No matter how fat your incoming Internet connection, someone will always find a way to hog it and leave the rest of your users wishing for faster methods of communication, like carrier pigeons, or messages in bottles. Having an acceptable use policy is the first step; after that, you are justified in beating offenders with sticks.
SWatch Reader Favorite! Network hogs gobbling too much bandwidth? Consider throttling them with the squid caching proxy.
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When you are rested up from administering beatings, another good idea is to implement bandwidth limiting, making it impossible for bandwidth hogs to monopolize the connection in the first place. I know, you need to integrate physical activity into your work as much as possible, for health reasons. At the least you should know what your options are, and beatings are not always possible — for example, when the boss is the hog.
Real-life example: A friend had a boss who spent all day surfing porn. The good news was it kept him out of the way. The bad news was his porn surfing saturated their 256k DSL, so the actual business of the company was impaired. (Actual work, what a concept.) So my friend implemented Squid’s delay pools, throttling the boss to a bare minimum. My friend cannily blamed increased sales and business activity, and got the boss to authorize a dedicated T1. So everyone finally got the bandwidth they needed.
(For those of you going “OMG why didn’t he tell human resources, or confront the boss, or call the cops, or something” all I can say is, you weren’t there. So don’t ask.)
Squid Throttles Hogs
The Squid http proxy/caching server has an ingenious feature called delay pools. The excellent O’Reilly book “Squid: The Definitive Guide” calls them “bandwidth buckets,” which is a pretty good analogy. You, the ace admin, configure so much maximum available bits per second. This allows users to “save up” bandwidth if they don’t use the maximum, and it makes some burst speeds available. When a burst empties the “bucket,” they’re limited to the fill rate. So it rewards thrifty users, and puts the brakes on hogs.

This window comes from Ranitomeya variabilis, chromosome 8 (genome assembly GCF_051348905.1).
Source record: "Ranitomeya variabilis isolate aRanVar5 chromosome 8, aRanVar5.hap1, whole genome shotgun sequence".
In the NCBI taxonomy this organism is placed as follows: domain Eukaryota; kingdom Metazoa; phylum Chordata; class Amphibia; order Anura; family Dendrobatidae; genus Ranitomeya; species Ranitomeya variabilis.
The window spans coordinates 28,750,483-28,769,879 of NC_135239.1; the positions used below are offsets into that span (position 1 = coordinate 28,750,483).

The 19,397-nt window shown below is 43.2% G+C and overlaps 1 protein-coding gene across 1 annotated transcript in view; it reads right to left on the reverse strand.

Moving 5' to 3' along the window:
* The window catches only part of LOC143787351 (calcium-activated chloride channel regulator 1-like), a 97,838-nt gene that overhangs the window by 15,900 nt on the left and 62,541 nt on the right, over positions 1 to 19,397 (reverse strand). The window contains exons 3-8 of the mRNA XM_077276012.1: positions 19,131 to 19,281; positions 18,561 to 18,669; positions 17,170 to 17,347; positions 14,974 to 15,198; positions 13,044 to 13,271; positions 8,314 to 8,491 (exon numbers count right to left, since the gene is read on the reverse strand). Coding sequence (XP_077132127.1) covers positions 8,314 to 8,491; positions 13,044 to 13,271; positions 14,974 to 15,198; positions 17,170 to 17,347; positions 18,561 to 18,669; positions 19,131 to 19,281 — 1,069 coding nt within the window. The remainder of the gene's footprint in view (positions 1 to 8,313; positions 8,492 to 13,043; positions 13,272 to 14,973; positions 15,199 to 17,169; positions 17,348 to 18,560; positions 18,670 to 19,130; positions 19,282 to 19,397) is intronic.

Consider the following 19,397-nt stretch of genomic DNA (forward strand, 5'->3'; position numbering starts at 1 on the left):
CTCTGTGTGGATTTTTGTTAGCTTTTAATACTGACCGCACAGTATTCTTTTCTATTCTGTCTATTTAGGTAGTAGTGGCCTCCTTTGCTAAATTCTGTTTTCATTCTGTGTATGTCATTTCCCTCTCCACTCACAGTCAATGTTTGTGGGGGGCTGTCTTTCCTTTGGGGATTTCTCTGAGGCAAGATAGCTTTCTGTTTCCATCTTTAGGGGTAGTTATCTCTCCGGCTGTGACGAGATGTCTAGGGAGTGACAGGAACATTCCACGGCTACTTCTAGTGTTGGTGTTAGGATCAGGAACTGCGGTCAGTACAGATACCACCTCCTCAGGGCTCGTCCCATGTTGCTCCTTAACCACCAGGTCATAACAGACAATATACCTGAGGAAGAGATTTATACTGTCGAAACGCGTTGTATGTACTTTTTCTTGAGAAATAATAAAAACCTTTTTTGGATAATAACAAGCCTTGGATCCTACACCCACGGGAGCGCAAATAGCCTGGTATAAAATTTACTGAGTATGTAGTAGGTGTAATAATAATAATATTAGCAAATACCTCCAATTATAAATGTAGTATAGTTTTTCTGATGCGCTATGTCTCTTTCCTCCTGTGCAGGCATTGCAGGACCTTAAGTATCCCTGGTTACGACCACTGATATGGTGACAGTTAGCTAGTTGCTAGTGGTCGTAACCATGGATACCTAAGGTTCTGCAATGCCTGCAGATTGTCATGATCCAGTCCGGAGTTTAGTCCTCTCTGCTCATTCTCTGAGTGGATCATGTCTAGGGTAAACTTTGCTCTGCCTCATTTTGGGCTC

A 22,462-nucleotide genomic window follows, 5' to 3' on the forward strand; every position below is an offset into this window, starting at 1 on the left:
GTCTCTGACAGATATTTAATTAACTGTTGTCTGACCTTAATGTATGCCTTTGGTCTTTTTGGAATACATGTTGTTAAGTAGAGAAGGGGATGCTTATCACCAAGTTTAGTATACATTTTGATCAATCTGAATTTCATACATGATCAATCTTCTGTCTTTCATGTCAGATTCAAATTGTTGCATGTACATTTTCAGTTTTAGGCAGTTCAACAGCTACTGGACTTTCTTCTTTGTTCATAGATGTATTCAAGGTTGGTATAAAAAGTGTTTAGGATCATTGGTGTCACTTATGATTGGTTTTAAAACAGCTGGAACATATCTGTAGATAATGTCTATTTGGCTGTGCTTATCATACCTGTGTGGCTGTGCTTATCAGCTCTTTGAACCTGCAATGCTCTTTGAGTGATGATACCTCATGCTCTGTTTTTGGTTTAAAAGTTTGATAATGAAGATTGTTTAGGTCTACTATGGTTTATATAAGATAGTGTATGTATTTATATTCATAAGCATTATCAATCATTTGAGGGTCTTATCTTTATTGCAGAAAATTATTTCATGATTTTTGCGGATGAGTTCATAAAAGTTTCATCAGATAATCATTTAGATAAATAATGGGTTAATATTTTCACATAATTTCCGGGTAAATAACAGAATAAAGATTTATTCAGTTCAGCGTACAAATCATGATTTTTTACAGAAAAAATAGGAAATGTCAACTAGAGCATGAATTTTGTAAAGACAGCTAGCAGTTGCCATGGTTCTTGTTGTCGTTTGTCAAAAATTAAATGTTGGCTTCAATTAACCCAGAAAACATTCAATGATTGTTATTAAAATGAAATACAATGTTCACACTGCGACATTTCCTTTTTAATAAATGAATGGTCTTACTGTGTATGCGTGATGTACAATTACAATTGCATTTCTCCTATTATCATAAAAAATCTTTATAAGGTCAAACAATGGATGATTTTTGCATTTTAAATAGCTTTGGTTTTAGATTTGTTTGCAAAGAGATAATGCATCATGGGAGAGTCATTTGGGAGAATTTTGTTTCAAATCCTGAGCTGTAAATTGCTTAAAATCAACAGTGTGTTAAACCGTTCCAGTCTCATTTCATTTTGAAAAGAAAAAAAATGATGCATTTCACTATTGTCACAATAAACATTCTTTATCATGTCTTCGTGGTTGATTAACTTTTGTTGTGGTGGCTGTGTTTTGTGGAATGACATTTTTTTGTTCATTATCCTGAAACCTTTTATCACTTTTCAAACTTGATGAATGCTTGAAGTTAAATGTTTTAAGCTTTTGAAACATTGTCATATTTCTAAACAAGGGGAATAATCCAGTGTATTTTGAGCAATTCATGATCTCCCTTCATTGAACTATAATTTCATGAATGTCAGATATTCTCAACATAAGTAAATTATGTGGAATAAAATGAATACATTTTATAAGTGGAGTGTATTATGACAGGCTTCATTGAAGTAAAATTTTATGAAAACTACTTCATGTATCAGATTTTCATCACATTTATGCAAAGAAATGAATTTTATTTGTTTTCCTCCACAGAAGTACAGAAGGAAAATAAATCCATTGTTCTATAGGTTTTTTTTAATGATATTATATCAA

The bad news: If your Squid proxy was not compiled with –enable-delay-pools, you will have to recompile and reinstall it. The other bad news: Using Squid’s delay pools, which operate at the application layer, is not as precise as using something that operates at the transport layer, like tc, which is part of iproute2. The delay pools operate on bytes per second, not packets. The good news is it’s a whole lot simpler to use, especially if you already use Squid.
There are three types of buckets:
- Class 1 pool: A single aggregate bucket, shared by all users
- Class 2 pool: One aggregate bucket, 256 individual buckets
- Class 3 pool: One aggregate bucket, 256 network buckets, 65,536 individual buckets
One common gotcha is getting confused on bucket sizes. Clients are limited by the size of the smallest bucket, so you don’t want to make the aggregate bucket smaller than its downstream buckets.
Now let the fun begin. squid.conf is where our exciting delay pool configuration takes place.
- delay_pools defines how many pools we want to use.
- delay_class tells which type of pool is being used.
- delay_parameters sets our restrictions, fill rate/maximum bucket size.
This is what a simple configuration looks like:
########Delay Pools######### # a simple global throttle, users sharing 256 Kbit/s delay_pools 1 delay_class 1 1 # 256 Kbit/s fill rate, 1024 Kbit/s reserve delay_parameters 1 32000/128000 acl All src 0/0 delay_access 1 allow All
The delay_parameters values are bytes, so if you’re used to measuring bandwidth speed in bits per second, remember to divide bits by 8.
acl All src 0/0 creates an access rule named All, and it includes the entire IP range.
delay_access 1 allow All tells which requests go through which pools.
This configuration places no limitations on individual users; all users share the same bucket. During idle times, Squid will “refill” the bucket, allowing greater-than-256 Kbit/s speed, until the 1024 Kbit/s “reserve” is consumed. Then users are limited to sharing the 256 Kbit/s “fill” rate. You might use this to reserve bandwidth for other applications on an overburdened link. For example, if you have an important application, mail, or Web server that needs a little elbow room, route all your Web surfin’ slackers through Squid, and let your servers roam free.
This article was originally published ServerWatch on May 21, 2004. Prior to that it was published on Enterprise Networking Planet.